GREAT FILMS: Minions (2015)

Minions (USA, 2015)
Directed by Kyle Balda and Pierre Coffin
Starring Pierre Coffin, Sandra Bullock, John Hamm, Michael Keaton

The incremental success of the Despicable Me films has been one of recent mainstream animation's most pleasant surprises. Who would have thought that Illumination Entertainment, which has spent years milking the Ice Age series to death, could also have struck lucky lightning with this likeable comedy and its entertaining sequel? Certainly the films have been among the best things that Steve Carell has done, notwithstanding his recent contribution to The Big Short.
Given that the Minions have become the mascot for the Despicable Me series, it was perhaps inevitable that they would get their own spin-off film. But spin-offs from major franchises are a tough beast to predict; for every cynically commercial cash-in, like Puss in Boots, there is a genuine surprise, like Twin Peaks: Fire Walk With Me or This Is England '86. Minions is in the rarest camp among spin-offs, managing somehow to surpass its source material to deliver a genuinely hilarious comedy which rivals the best work of Aardman.
The comparison with Aardman is not empty praise, nor does it come without much soul-searching. Ever since The Wrong Trousers (or arguably, A Grand Day Out), the company has been held up as an example of what old-fashioned, character-driven animation can achieve. Even without the lasting international appeal of Wallace and Gromit, the likes of Chicken Run and The Pirates! In An Adventure with Scientists! display the same principles of painstaking attention to detail, intelligent plotting, well-written characters and jokes for all the family. The company has a level of film literacy that is hard to top, but its outputs also manage to be accessible for everyone.
Minions may not be as richly layered as something like Curse of the Were-Rabbit, which was Nick Park's ingenious and hilarious spin on Dr. Jekyll and Mr. Hyde. It's not necessarily the kind of film which you would watch repeatedly to spot all the little pop cultural jokes that are littered throughout, and it may lack the immediate tactility of the stop-motion claymation pioneered by Park and Peter Lord. What it is, however, is a thoroughly digital demonstration of the lasting power of visual comedy, and of the legacy of silent cinema which still looms large over children's animation to this day.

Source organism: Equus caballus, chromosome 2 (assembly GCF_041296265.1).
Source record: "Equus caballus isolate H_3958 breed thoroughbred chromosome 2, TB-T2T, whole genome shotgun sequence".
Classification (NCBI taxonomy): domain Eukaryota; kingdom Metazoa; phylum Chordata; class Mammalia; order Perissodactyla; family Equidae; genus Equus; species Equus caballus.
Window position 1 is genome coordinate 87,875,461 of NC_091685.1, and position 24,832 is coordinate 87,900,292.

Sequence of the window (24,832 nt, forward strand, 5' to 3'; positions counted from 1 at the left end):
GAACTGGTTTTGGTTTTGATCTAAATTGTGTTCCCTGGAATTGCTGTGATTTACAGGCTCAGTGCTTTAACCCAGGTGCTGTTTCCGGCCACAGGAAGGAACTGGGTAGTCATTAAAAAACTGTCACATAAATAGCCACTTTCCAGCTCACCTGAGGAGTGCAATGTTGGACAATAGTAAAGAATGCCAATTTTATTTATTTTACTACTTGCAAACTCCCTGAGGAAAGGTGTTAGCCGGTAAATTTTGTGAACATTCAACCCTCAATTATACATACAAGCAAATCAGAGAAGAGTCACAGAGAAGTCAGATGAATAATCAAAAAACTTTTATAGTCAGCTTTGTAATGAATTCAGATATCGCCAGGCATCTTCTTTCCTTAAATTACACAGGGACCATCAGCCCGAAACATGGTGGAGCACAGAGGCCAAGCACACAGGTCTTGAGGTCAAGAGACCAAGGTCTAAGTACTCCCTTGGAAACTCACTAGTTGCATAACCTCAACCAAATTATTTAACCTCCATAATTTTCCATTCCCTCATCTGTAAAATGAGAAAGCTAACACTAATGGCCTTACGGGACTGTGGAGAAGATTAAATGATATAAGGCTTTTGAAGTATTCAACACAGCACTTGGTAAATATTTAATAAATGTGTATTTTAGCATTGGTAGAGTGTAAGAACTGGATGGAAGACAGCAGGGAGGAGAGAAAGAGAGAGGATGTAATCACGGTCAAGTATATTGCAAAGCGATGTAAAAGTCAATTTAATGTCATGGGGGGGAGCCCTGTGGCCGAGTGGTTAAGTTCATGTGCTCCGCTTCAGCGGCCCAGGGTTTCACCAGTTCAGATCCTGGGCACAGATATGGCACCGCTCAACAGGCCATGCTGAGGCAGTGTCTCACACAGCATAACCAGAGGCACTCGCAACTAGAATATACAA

In silent cinema, there is a more conscious emphasis on gesture, posture and facial expression, with music and inter-titles filling in the blanks for the audience. For all the technical shortcomings of silent cinema, and however much it played to and created stereotypes, silent films were able to figuratively 'speak' to everyone; they had to convey universal themes through easily-told stories and familiar imagery. Since the talkies came along in the late-1920s, films have to some extent become more word-orientated, with actors now focussing on more subtle emotions and technology advancing to the point where you no longer need to mug to the camera in strange make-up to get across the fact that you are angry, scared, evil or brave.
By making its central characters capable only of speech which is largely nonsense, you would think the closest comparison for Minions would be Teletubbies. In fact, the film in both its character conception and its execution is closer to the work of Sylvain Chomet on Belleville Rendezvous and to a lesser extent The Illusionist. By effectively removing or minimising speech, directors Kyle Balda and Pierre Coffin use physical action and situational comedy to drive the plot. The story is easy to understand but has some nifty qualities, and the rate of jokes is higher than in many modern comedies.
The central nifty twist that Minions employs is the idea of stooges - i.e. minions - searching for a master. The Austin Powers series has touched on the dissatisfaction of underlings, and Shrek 2 brushed close to the issue in its sequence involving our heroes' infiltration of the Fairy Godmother's factory. But Minions confronts the issue head on, taking the tired old story of the small guy trying to find his purpose in the big wide world and building an entire civilisation around it. One could almost call it a justification of chivalry, with the minions being a million little Sancho Panzas waiting in vain for their Don Quixote to come along.